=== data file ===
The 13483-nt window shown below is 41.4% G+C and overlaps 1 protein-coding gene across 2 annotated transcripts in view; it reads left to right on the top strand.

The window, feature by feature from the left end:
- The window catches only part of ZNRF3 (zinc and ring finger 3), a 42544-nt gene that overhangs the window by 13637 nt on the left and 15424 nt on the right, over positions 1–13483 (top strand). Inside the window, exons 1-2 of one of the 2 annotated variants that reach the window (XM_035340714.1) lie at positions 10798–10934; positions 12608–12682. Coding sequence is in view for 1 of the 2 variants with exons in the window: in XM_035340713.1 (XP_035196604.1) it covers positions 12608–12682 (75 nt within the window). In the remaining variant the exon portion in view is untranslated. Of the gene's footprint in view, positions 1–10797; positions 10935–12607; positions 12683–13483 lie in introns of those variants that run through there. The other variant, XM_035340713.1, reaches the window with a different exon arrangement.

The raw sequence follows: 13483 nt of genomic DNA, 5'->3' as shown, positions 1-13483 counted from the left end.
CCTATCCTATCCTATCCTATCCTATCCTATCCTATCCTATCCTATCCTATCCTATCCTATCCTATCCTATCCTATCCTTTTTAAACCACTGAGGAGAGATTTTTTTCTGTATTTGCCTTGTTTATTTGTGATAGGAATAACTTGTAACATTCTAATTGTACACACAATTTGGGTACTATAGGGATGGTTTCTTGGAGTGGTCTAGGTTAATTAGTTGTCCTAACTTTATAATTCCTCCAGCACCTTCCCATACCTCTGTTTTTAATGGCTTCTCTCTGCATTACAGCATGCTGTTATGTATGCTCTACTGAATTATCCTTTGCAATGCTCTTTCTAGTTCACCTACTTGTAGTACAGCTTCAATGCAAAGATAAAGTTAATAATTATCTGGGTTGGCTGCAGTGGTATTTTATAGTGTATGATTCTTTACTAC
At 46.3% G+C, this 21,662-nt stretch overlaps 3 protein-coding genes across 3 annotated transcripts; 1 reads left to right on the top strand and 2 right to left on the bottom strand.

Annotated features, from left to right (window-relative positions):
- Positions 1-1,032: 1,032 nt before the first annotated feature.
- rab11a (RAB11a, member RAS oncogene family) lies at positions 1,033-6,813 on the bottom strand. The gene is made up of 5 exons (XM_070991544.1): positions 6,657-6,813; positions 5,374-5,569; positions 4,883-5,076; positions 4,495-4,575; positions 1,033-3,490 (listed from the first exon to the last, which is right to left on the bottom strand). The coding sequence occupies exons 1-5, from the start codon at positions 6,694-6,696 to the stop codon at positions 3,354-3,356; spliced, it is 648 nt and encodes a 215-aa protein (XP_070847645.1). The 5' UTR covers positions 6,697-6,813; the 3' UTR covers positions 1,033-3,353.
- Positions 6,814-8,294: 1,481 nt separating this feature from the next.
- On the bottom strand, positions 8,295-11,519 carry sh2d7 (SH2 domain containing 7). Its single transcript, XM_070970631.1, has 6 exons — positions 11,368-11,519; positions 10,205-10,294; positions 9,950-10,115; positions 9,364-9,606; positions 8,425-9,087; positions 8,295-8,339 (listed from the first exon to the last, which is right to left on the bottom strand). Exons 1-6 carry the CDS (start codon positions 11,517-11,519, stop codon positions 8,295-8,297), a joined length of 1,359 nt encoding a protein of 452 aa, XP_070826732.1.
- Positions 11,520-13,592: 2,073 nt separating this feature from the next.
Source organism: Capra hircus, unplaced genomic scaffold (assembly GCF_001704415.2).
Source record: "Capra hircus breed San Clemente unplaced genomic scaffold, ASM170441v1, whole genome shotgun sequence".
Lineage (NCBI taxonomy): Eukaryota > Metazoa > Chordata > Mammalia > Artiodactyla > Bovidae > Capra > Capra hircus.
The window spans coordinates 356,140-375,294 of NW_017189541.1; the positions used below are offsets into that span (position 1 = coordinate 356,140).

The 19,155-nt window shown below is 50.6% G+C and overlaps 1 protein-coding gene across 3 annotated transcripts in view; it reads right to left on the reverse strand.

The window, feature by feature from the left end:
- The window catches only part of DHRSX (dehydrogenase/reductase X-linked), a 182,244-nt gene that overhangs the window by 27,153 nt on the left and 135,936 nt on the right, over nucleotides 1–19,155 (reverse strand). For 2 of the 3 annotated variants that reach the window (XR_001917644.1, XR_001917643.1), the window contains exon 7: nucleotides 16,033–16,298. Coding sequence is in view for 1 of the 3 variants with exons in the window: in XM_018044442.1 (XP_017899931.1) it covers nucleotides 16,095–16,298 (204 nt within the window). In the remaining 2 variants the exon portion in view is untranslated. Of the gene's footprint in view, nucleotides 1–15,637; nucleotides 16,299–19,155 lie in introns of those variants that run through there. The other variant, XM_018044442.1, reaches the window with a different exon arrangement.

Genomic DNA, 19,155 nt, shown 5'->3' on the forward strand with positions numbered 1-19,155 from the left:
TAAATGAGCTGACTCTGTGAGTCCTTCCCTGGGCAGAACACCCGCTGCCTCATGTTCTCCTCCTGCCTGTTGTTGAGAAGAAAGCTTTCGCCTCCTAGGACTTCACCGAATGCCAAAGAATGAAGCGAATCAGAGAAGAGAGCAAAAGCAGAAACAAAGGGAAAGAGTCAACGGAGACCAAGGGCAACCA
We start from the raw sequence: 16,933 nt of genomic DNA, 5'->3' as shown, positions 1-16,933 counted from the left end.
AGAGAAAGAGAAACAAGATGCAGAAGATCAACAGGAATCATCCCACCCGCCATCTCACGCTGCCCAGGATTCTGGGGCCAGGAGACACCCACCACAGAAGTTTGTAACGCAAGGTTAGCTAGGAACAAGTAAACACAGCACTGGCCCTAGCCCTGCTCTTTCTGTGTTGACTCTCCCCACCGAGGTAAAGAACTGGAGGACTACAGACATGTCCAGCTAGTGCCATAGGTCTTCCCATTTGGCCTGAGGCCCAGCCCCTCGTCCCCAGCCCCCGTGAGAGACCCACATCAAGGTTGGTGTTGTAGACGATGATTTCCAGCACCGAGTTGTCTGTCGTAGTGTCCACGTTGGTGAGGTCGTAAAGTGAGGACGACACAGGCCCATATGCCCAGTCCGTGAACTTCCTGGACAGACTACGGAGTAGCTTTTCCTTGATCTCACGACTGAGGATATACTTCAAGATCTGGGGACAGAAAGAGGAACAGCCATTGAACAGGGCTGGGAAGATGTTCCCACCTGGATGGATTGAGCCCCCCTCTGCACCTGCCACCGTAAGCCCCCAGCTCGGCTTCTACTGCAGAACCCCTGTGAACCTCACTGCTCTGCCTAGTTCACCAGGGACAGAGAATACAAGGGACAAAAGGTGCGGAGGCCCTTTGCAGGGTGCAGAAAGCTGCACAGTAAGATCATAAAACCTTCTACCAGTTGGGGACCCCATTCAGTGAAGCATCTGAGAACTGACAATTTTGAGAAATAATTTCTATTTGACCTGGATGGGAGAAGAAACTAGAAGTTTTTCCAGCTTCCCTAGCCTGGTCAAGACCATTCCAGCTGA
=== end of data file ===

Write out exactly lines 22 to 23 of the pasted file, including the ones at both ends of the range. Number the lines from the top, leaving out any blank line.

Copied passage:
We start from the raw sequence: 16,933 nt of genomic DNA, 5'->3' as shown, positions 1-16,933 counted from the left end.
AGAGAAAGAGAAACAAGATGCAGAAGATCAACAGGAATCATCCCACCCGCCATCTCACGCTGCCCAGGATTCTGGGGCCAGGAGACACCCACCACAGAAGTTTGTAACGCAAGGTTAGCTAGGAACAAGTAAACACAGCACTGGCCCTAGCCCTGCTCTTTCTGTGTTGACTCTCCCCACCGAGGTAAAGAACTGGAGGACTACAGACATGTCCAGCTAGTGCCATAGGTCTTCCCATTTGGCCTGAGGCCCAGCCCCTCGTCCCCAGCCCCCGTGAGAGACCCACATCAAGGTTGGTGTTGTAGACGATGATTTCCAGCACCGAGTTGTCTGTCGTAGTGTCCACGTTGGTGAGGTCGTAAAGTGAGGACGACACAGGCCCATATGCCCAGTCCGTGAACTTCCTGGACAGACTACGGAGTAGCTTTTCCTTGATCTCACGACTGAGGATATACTTCAAGATCTGGGGACAGAAAGAGGAACAGCCATTGAACAGGGCTGGGAAGATGTTCCCACCTGGATGGATTGAGCCCCCCTCTGCACCTGCCACCGTAAGCCCCCAGCTCGGCTTCTACTGCAGAACCCCTGTGAACCTCACTGCTCTGCCTAGTTCACCAGGGACAGAGAATACAAGGGACAAAAGGTGCGGAGGCCCTTTGCAGGGTGCAGAAAGCTGCACAGTAAGATCATAAAACCTTCTACCAGTTGGGGACCCCATTCAGTGAAGCATCTGAGAACTGACAATTTTGAGAAATAATTTCTATTTGACCTGGATGGGAGAAGAAACTAGAAGTTTTTCCAGCTTCCCTAGCCTGGTCAAGACCATTCCAGCTGA